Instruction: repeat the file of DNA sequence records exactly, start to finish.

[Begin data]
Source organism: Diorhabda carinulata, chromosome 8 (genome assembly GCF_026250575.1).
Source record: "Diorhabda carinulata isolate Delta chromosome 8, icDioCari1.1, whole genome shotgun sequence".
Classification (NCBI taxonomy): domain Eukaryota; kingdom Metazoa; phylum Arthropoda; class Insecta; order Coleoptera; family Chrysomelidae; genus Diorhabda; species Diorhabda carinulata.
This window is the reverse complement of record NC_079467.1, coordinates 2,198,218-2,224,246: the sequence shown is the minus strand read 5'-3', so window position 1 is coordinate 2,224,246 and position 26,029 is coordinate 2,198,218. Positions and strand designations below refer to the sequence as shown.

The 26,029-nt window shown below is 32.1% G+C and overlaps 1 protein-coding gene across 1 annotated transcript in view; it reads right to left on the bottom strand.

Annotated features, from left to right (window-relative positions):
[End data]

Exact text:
Source organism: Diorhabda carinulata, chromosome 8 (genome assembly GCF_026250575.1).
Source record: "Diorhabda carinulata isolate Delta chromosome 8, icDioCari1.1, whole genome shotgun sequence".
Classification (NCBI taxonomy): domain Eukaryota; kingdom Metazoa; phylum Arthropoda; class Insecta; order Coleoptera; family Chrysomelidae; genus Diorhabda; species Diorhabda carinulata.
This window is the reverse complement of record NC_079467.1, coordinates 2,198,218-2,224,246: the sequence shown is the minus strand read 5'-3', so window position 1 is coordinate 2,224,246 and position 26,029 is coordinate 2,198,218. Positions and strand designations below refer to the sequence as shown.

The 26,029-nt window shown below is 32.1% G+C and overlaps 1 protein-coding gene across 1 annotated transcript in view; it reads right to left on the bottom strand.

Annotated features, from left to right (window-relative positions):